I just wanted to start this post with a little gratuitous mummy-bragging. Sam found out today that he passed his final exam and is now officially a physiotherapist.
He's wanted to be a physio since around halfway through high school. Unfortunately he didn't get high enough marks to make it into the degree right away. So he did the next closest thing - a Bachelor of Applied Science in Human Movements - and became an exercise physiologist. And I thought for a while that he'd be content doing that. He had a great job and he was good at it - according to the man who accosted me one day in Coles when I was shopping with Sam.
But Sam is tenacious and he really wanted his initial profession choice so he investigated the masters program in physiotherapy at UQ (University of Queensland). He didn't get in straight away but persistence finally paid off two years ago when he found out he was accepted.
Two years and six semesters later he's finally done what he'd dreamed of doing and I'm really proud of him.
Unfortunately, though, it means he'll be leaving us. I know it's time for him to spread his wings but I'm a bit sad that he'll be going interstate for at least the next couple of years. But it has to be - his girlfriend has been studying medicine interstate for the last two years and it's time for them to be together. They'll be in Melbourne so Sam has been down there for the last few days going to job interviews.
He'd managed to get interviews for four different practices and of those he was offered all four jobs.
I'm so excited for both of them starting this new part of their lives together. Just wishing they were a little closer. Luckily, Melbourne has quite a few races that have just become a lot more interesting.
Today also marks the one year anniversary of starting treatment after a two year battle to find out why I was always feeling weak, tired and sick. Long time readers will know the reason but for new readers I'll give the Readers Digest version of the saga.
I was really low on testosterone caused by using a birth control pill, Yaz. I was on the pill to help with dysmenorrhea - painful periods - which had me taking ibuprofen every four hours for two days to cope with the pain. The Yaz worked. No periods at all meant no pain at all but I had no idea how devastating the side effects were.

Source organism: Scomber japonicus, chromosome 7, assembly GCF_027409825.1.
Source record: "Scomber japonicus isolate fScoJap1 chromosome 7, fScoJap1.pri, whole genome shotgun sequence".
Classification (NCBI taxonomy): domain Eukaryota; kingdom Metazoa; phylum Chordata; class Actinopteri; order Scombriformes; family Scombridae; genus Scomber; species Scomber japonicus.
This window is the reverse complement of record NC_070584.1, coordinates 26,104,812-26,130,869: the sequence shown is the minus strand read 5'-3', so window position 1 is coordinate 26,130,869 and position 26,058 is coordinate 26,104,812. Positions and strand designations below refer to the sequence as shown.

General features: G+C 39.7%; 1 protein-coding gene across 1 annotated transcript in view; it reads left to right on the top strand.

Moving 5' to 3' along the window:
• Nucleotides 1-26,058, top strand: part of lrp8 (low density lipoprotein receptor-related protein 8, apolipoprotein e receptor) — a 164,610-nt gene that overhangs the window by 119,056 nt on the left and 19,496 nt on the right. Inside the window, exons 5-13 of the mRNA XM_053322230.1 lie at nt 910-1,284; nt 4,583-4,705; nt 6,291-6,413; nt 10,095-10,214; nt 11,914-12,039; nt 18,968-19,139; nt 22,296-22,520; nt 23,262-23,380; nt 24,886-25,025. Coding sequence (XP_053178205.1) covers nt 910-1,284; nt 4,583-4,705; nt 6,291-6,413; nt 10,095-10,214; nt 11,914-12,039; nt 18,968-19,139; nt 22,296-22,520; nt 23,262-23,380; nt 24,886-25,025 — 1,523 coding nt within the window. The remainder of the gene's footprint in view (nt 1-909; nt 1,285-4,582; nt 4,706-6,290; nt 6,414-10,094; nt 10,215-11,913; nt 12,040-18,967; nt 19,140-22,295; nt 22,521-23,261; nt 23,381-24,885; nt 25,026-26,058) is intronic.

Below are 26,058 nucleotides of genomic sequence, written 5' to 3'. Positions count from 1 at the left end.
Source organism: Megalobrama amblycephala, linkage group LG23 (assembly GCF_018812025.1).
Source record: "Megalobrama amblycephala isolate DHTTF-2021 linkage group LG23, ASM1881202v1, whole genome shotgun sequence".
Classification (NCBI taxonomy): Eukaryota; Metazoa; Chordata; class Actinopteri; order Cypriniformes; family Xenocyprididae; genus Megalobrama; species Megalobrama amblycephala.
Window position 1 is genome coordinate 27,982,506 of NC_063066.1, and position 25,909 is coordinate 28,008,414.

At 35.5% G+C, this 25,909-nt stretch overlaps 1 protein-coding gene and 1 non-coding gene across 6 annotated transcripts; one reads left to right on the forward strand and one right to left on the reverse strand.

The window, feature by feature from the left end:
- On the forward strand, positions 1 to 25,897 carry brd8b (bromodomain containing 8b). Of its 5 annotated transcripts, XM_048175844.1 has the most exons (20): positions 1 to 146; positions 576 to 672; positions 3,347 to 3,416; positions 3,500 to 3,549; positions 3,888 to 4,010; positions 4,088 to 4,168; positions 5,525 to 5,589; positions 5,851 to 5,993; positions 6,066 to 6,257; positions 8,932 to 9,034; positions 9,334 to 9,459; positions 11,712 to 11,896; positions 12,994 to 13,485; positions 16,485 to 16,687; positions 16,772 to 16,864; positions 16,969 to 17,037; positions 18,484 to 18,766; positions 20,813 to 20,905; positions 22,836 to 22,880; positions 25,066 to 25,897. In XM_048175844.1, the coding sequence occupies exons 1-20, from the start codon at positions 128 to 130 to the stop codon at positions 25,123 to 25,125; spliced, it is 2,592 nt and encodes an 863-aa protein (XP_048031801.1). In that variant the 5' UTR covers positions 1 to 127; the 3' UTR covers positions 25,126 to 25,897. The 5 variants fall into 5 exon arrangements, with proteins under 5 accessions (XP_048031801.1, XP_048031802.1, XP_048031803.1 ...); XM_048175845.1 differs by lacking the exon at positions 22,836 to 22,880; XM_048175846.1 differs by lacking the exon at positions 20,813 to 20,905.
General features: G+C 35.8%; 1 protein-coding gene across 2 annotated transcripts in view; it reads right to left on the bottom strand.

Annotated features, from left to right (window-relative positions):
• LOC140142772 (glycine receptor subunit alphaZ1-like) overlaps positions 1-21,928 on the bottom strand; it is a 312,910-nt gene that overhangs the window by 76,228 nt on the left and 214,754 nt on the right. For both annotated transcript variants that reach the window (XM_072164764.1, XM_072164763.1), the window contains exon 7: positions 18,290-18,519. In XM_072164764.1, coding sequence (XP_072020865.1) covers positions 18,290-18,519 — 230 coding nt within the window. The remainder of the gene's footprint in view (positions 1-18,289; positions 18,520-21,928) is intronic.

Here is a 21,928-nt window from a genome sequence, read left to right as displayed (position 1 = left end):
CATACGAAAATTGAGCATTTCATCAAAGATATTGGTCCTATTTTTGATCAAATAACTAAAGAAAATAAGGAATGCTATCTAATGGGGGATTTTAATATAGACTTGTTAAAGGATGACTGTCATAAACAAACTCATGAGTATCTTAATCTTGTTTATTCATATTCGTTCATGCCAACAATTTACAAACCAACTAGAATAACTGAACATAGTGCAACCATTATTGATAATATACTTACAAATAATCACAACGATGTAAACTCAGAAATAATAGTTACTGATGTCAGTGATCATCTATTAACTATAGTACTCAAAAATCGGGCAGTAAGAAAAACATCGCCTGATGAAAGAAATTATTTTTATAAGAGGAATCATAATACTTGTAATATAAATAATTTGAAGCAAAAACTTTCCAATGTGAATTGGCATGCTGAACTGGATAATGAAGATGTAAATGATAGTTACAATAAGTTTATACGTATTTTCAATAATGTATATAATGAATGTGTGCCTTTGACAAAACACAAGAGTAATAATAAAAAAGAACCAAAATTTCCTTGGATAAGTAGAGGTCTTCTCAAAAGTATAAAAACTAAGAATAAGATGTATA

This year's been so much better health-wise. I've had more energy. My strength is returning and my running has improved. I've been so very grateful to feel normal again. But the painful periods returned and I've been managing them with ibuprofen again.
About a month ago I noticed that my stomach was often unsettled. I was having a lot of indigestion. It started about a week out from the Melbourne marathon but I really didn't do anything about it until it was starting to keep me up at nights. Finally I made an appointment with my GP and she thought that I might have an ulcer caused by the ibuprofen. So she gave me a prescription for a Proton Pump Inhibitor to take for a month to let the ulcer heal.
You'd think with my past history with drugs that I'd have looked into this one or at least asked the doctor about its side effects. But I didn't. I blithely took it and after a couple of days the pain had disappeared. But after about ten days I was starting to get muscle and joint pains and fatigue. I put it down to running, doing some new strength work and maybe not being recovered from the marathon.
The symptoms persisted even when I cut back on my running and I was starting to get worried that I was on the edge of another bout of overtraining syndrome. But something made me look up the side effects of the drug I was on. (Just a side-note here: there was no information in the packet. I had to look it up on-line. When did manufacturers stop putting those little information slips in the boxes?) Sure enough two of the side effects were fatigue and muscle and joint pain.
I'd been on the tablets almost three weeks at that stage so figured that was close enough to a month to stop taking them. The day after I had my last tablet, the indigestion was back. And the day after that it was the worst I'd had it. A bit more Google research told me that people who have taken these PPI drugs often have a rebound when they go off it. Their stomach hypersecretes acid and I can tell you that that stuff hurts! Luckily that only lasted a day and I'm back to normal now.
So the moral of my story is to always ask what the side effects are. I know Dr Google is frowned upon by a lot of medicos but it's always given me relevant, valuable information about my health issues.